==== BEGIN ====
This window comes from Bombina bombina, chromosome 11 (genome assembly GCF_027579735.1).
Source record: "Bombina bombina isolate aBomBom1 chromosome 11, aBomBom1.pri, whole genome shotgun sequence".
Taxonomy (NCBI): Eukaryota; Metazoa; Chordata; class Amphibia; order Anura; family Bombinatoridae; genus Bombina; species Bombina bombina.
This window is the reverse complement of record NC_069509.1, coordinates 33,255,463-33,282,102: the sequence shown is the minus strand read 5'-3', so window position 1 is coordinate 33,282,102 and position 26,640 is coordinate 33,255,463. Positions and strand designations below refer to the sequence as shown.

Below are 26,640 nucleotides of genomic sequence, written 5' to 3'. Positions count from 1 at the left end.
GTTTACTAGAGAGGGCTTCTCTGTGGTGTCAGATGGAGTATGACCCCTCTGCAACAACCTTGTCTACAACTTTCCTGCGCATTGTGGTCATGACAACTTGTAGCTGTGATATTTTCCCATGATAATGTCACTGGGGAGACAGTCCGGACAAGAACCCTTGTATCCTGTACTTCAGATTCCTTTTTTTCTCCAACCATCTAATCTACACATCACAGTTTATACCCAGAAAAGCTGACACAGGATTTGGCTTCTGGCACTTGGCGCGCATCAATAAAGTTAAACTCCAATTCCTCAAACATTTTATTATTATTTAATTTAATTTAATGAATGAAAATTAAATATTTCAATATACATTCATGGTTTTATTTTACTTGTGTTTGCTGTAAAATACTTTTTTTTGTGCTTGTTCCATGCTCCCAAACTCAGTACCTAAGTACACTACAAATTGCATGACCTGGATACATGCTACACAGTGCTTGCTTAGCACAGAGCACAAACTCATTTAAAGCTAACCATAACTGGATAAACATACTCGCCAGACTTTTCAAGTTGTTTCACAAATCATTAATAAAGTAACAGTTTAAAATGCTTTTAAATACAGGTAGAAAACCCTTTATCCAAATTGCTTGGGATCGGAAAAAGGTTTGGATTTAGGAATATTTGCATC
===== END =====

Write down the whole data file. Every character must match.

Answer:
This window comes from Bombina bombina, chromosome 11 (genome assembly GCF_027579735.1).
Source record: "Bombina bombina isolate aBomBom1 chromosome 11, aBomBom1.pri, whole genome shotgun sequence".
Taxonomy (NCBI): Eukaryota; Metazoa; Chordata; class Amphibia; order Anura; family Bombinatoridae; genus Bombina; species Bombina bombina.
This window is the reverse complement of record NC_069509.1, coordinates 33,255,463-33,282,102: the sequence shown is the minus strand read 5'-3', so window position 1 is coordinate 33,282,102 and position 26,640 is coordinate 33,255,463. Positions and strand designations below refer to the sequence as shown.

Below are 26,640 nucleotides of genomic sequence, written 5' to 3'. Positions count from 1 at the left end.
GTTTACTAGAGAGGGCTTCTCTGTGGTGTCAGATGGAGTATGACCCCTCTGCAACAACCTTGTCTACAACTTTCCTGCGCATTGTGGTCATGACAACTTGTAGCTGTGATATTTTCCCATGATAATGTCACTGGGGAGACAGTCCGGACAAGAACCCTTGTATCCTGTACTTCAGATTCCTTTTTTTCTCCAACCATCTAATCTACACATCACAGTTTATACCCAGAAAAGCTGACACAGGATTTGGCTTCTGGCACTTGGCGCGCATCAATAAAGTTAAACTCCAATTCCTCAAACATTTTATTATTATTTAATTTAATTTAATGAATGAAAATTAAATATTTCAATATACATTCATGGTTTTATTTTACTTGTGTTTGCTGTAAAATACTTTTTTTTGTGCTTGTTCCATGCTCCCAAACTCAGTACCTAAGTACACTACAAATTGCATGACCTGGATACATGCTACACAGTGCTTGCTTAGCACAGAGCACAAACTCATTTAAAGCTAACCATAACTGGATAAACATACTCGCCAGACTTTTCAAGTTGTTTCACAAATCATTAATAAAGTAACAGTTTAAAATGCTTTTAAATACAGGTAGAAAACCCTTTATCCAAATTGCTTGGGATCGGAAAAAGGTTTGGATTTAGGAATATTTGCATC